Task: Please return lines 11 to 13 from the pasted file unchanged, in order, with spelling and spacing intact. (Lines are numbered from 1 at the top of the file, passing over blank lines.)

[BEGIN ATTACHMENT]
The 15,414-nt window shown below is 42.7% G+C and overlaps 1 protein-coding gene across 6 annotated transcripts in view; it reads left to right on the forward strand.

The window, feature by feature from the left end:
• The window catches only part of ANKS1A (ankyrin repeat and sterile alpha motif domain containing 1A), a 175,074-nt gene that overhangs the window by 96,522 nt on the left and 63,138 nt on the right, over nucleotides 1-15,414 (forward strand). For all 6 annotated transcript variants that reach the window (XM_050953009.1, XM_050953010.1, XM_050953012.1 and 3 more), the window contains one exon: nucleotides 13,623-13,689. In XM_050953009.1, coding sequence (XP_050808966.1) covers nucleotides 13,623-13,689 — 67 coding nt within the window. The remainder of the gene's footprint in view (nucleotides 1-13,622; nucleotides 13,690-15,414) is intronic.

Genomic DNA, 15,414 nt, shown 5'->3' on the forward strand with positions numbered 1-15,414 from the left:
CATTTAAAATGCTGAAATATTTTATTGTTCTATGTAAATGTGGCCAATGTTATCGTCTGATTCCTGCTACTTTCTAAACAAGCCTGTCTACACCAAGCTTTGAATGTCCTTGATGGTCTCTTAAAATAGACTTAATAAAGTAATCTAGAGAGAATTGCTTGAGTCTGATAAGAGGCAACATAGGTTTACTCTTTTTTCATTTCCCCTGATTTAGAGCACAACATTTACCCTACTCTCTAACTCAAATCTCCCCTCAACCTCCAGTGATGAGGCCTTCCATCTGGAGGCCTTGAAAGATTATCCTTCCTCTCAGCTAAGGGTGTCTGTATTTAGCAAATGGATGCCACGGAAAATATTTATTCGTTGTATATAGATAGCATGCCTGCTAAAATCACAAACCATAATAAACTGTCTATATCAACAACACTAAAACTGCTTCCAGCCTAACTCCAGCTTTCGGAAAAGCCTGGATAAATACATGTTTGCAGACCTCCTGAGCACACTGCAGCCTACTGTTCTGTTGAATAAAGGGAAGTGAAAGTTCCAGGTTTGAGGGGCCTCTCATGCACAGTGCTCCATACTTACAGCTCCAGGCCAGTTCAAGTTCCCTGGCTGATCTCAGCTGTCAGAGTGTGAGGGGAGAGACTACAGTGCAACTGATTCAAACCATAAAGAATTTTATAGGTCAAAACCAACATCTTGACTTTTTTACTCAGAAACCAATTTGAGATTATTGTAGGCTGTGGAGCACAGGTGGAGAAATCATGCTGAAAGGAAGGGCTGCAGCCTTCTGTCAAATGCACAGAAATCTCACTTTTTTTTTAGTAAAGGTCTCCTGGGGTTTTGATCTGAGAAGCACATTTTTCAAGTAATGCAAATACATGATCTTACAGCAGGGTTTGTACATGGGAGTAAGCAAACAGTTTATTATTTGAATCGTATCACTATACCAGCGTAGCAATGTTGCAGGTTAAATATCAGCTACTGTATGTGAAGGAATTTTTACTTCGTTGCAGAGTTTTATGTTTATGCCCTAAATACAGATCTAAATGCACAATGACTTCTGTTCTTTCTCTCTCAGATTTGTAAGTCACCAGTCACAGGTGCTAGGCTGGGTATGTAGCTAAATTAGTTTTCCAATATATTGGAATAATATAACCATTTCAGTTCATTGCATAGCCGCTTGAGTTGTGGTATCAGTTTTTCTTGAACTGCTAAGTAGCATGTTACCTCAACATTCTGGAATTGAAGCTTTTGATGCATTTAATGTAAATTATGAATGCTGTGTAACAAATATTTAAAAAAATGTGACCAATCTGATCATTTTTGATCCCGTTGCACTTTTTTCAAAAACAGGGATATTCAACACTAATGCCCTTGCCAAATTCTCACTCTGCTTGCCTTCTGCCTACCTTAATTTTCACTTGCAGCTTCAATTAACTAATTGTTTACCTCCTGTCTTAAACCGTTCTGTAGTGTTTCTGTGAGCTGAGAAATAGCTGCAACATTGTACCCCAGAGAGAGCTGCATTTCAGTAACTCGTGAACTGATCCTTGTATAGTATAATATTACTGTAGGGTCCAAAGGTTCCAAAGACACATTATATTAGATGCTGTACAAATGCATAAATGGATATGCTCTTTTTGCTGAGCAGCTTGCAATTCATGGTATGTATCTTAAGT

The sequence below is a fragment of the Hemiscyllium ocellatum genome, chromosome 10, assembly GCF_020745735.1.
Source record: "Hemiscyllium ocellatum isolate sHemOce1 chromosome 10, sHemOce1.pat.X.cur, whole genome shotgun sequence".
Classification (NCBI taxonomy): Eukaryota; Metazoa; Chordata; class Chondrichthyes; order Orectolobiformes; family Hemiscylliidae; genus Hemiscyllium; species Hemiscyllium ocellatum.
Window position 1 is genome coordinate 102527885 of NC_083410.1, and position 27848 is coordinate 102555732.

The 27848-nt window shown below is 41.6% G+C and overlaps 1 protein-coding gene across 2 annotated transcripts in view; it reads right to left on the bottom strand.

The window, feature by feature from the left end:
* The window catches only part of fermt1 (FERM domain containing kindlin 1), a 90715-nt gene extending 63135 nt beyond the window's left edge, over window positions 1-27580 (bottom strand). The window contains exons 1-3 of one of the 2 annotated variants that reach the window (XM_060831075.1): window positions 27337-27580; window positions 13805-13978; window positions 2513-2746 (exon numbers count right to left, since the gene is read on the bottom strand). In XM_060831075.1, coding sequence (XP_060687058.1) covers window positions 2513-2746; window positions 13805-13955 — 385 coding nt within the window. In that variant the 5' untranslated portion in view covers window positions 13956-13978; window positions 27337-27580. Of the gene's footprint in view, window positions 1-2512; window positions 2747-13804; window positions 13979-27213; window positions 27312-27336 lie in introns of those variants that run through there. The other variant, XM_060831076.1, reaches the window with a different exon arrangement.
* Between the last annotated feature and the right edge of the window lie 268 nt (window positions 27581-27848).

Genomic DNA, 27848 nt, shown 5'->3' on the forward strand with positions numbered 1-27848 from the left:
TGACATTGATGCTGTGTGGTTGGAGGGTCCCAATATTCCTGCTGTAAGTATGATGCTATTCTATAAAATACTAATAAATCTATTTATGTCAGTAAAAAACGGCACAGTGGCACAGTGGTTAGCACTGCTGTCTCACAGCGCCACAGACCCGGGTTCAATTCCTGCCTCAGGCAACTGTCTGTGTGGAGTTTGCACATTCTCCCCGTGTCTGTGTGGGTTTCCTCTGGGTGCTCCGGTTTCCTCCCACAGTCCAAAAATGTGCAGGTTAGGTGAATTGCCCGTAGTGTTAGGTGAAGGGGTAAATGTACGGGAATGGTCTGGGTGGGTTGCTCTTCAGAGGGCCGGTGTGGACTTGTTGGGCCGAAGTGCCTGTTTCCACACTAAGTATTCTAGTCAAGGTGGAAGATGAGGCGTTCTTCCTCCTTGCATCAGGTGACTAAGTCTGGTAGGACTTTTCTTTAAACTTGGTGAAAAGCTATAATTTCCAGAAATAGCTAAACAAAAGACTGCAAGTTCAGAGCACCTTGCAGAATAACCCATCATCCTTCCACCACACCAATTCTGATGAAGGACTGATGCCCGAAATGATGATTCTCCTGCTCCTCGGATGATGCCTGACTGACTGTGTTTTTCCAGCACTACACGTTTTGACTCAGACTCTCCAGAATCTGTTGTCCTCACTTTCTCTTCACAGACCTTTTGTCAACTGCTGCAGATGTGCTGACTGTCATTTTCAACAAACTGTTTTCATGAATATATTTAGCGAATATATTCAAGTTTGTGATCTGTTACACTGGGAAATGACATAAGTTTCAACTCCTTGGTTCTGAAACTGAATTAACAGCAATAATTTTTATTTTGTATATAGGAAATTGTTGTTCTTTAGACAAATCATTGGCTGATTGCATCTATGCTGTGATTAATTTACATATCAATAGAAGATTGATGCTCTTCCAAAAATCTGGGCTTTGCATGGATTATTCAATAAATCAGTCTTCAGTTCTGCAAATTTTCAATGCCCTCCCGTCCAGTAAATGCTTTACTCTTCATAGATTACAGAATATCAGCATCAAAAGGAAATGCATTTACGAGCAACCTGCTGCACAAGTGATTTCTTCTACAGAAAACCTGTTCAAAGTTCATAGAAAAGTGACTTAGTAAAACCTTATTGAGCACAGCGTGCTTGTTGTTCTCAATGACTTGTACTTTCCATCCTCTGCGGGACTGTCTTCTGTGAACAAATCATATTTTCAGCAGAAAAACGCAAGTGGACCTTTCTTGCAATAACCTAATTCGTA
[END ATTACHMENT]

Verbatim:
The window, feature by feature from the left end:
* The window catches only part of fermt1 (FERM domain containing kindlin 1), a 90715-nt gene extending 63135 nt beyond the window's left edge, over window positions 1-27580 (bottom strand). The window contains exons 1-3 of one of the 2 annotated variants that reach the window (XM_060831075.1): window positions 27337-27580; window positions 13805-13978; window positions 2513-2746 (exon numbers count right to left, since the gene is read on the bottom strand). In XM_060831075.1, coding sequence (XP_060687058.1) covers window positions 2513-2746; window positions 13805-13955 — 385 coding nt within the window. In that variant the 5' untranslated portion in view covers window positions 13956-13978; window positions 27337-27580. Of the gene's footprint in view, window positions 1-2512; window positions 2747-13804; window positions 13979-27213; window positions 27312-27336 lie in introns of those variants that run through there. The other variant, XM_060831076.1, reaches the window with a different exon arrangement.
* Between the last annotated feature and the right edge of the window lie 268 nt (window positions 27581-27848).